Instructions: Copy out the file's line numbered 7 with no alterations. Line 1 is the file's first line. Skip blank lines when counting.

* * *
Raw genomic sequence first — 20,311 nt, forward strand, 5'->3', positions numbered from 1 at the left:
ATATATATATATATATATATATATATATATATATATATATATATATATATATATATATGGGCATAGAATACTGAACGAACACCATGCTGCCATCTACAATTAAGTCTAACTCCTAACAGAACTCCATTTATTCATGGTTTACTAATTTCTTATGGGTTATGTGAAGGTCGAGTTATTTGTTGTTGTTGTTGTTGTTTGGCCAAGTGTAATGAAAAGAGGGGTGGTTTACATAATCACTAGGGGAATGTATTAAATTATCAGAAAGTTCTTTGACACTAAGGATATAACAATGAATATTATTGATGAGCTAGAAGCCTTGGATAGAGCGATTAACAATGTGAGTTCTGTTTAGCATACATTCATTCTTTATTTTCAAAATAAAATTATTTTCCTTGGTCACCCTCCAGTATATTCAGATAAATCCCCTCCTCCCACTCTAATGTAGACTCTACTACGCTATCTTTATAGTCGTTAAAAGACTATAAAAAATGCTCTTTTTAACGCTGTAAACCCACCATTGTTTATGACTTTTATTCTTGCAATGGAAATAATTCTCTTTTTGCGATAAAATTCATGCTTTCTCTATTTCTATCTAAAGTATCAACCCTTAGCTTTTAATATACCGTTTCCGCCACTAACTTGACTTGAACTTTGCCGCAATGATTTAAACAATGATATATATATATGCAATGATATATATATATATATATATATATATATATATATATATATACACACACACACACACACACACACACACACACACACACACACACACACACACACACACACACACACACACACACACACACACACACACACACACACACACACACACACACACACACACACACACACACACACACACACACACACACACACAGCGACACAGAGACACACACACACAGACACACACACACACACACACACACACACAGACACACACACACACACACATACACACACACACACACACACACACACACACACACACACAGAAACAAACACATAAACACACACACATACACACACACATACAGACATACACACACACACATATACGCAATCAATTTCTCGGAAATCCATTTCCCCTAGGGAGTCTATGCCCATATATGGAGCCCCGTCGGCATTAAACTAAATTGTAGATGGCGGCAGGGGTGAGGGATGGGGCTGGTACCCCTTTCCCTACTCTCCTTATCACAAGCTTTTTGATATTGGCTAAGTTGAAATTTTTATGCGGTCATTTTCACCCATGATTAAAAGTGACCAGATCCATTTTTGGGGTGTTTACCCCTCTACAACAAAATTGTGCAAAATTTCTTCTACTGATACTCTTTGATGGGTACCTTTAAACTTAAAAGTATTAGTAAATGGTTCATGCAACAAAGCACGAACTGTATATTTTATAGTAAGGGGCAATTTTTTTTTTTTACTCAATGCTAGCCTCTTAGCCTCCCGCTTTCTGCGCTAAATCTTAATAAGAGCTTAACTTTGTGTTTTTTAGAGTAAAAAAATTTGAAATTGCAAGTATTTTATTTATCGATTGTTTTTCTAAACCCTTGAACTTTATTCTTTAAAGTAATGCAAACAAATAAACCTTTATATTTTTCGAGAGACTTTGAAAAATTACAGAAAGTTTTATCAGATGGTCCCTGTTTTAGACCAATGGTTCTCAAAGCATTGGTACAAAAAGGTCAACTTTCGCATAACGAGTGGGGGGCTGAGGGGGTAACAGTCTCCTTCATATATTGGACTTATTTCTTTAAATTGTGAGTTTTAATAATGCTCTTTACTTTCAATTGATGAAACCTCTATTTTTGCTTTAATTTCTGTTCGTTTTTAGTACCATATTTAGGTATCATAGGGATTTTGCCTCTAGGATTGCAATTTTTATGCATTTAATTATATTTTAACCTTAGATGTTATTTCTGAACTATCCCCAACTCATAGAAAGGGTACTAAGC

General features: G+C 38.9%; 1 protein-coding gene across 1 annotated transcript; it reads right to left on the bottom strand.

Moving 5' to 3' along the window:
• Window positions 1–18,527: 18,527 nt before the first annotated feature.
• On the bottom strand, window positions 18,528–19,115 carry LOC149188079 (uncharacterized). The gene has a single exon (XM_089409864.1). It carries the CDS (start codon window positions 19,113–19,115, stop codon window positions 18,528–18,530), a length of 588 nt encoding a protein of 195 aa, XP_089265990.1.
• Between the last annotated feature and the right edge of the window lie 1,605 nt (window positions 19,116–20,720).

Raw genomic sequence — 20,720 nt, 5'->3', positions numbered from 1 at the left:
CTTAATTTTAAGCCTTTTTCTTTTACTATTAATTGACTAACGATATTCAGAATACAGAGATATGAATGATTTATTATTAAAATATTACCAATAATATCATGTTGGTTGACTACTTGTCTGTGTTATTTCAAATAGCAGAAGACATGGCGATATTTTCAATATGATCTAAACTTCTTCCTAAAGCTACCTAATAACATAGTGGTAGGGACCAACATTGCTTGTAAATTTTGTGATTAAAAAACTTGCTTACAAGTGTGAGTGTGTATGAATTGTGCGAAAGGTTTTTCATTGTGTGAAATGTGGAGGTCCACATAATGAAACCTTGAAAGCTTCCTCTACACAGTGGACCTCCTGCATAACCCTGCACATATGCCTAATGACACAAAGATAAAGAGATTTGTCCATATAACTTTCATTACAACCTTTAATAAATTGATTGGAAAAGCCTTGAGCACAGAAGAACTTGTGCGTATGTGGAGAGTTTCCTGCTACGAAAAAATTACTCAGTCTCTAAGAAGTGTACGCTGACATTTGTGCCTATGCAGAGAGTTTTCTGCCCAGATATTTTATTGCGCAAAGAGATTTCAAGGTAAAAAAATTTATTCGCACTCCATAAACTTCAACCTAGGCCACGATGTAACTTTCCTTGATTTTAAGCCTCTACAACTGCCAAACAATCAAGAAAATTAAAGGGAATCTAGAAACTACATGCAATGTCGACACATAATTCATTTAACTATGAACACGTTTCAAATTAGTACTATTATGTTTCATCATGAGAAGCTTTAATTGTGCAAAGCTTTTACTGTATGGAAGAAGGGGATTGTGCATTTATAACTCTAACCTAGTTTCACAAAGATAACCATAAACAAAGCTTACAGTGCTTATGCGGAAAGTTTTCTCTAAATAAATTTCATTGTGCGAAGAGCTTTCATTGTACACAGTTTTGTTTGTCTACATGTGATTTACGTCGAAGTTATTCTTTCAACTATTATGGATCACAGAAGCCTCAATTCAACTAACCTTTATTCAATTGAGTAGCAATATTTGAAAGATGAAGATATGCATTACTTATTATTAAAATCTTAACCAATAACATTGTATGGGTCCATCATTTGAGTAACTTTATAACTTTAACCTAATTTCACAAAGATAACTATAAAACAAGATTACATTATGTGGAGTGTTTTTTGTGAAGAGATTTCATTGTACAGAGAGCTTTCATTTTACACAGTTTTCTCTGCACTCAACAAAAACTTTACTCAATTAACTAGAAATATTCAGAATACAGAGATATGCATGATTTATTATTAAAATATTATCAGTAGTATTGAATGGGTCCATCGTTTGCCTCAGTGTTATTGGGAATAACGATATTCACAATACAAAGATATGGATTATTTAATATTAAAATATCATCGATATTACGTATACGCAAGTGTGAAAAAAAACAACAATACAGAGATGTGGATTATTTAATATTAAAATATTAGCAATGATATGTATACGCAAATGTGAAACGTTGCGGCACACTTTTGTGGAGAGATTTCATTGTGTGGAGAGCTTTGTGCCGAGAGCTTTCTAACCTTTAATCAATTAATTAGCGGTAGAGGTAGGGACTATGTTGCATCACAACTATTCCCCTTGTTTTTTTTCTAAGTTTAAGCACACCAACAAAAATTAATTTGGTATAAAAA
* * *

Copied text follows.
• Between the last annotated feature and the right edge of the window lie 1,605 nt (window positions 19,116–20,720).